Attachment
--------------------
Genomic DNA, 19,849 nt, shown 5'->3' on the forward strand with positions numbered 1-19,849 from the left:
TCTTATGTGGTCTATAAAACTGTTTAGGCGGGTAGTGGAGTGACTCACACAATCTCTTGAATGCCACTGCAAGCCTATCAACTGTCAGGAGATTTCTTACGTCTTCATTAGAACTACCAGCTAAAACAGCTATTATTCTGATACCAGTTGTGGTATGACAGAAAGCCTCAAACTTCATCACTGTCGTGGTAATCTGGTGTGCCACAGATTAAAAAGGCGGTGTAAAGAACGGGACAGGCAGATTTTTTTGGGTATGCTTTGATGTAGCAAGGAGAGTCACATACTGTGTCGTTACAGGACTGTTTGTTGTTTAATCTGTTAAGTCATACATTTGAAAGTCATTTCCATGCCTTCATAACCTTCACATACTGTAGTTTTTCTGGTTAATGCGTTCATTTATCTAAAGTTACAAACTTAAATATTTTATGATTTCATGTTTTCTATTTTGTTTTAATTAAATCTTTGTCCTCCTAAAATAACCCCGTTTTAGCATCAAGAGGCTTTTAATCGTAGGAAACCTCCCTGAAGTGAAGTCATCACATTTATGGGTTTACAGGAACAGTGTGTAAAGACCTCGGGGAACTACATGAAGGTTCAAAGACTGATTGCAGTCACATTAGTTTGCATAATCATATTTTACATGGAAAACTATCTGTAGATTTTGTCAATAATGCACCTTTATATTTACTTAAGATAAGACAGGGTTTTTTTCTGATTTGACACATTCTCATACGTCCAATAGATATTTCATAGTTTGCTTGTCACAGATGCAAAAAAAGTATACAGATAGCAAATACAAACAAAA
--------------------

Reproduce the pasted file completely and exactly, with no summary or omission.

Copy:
Genomic DNA, 19,849 nt, shown 5'->3' on the forward strand with positions numbered 1-19,849 from the left:
TCTTATGTGGTCTATAAAACTGTTTAGGCGGGTAGTGGAGTGACTCACACAATCTCTTGAATGCCACTGCAAGCCTATCAACTGTCAGGAGATTTCTTACGTCTTCATTAGAACTACCAGCTAAAACAGCTATTATTCTGATACCAGTTGTGGTATGACAGAAAGCCTCAAACTTCATCACTGTCGTGGTAATCTGGTGTGCCACAGATTAAAAAGGCGGTGTAAAGAACGGGACAGGCAGATTTTTTTGGGTATGCTTTGATGTAGCAAGGAGAGTCACATACTGTGTCGTTACAGGACTGTTTGTTGTTTAATCTGTTAAGTCATACATTTGAAAGTCATTTCCATGCCTTCATAACCTTCACATACTGTAGTTTTTCTGGTTAATGCGTTCATTTATCTAAAGTTACAAACTTAAATATTTTATGATTTCATGTTTTCTATTTTGTTTTAATTAAATCTTTGTCCTCCTAAAATAACCCCGTTTTAGCATCAAGAGGCTTTTAATCGTAGGAAACCTCCCTGAAGTGAAGTCATCACATTTATGGGTTTACAGGAACAGTGTGTAAAGACCTCGGGGAACTACATGAAGGTTCAAAGACTGATTGCAGTCACATTAGTTTGCATAATCATATTTTACATGGAAAACTATCTGTAGATTTTGTCAATAATGCACCTTTATATTTACTTAAGATAAGACAGGGTTTTTTTCTGATTTGACACATTCTCATACGTCCAATAGATATTTCATAGTTTGCTTGTCACAGATGCAAAAAAAGTATACAGATAGCAAATACAAACAAAA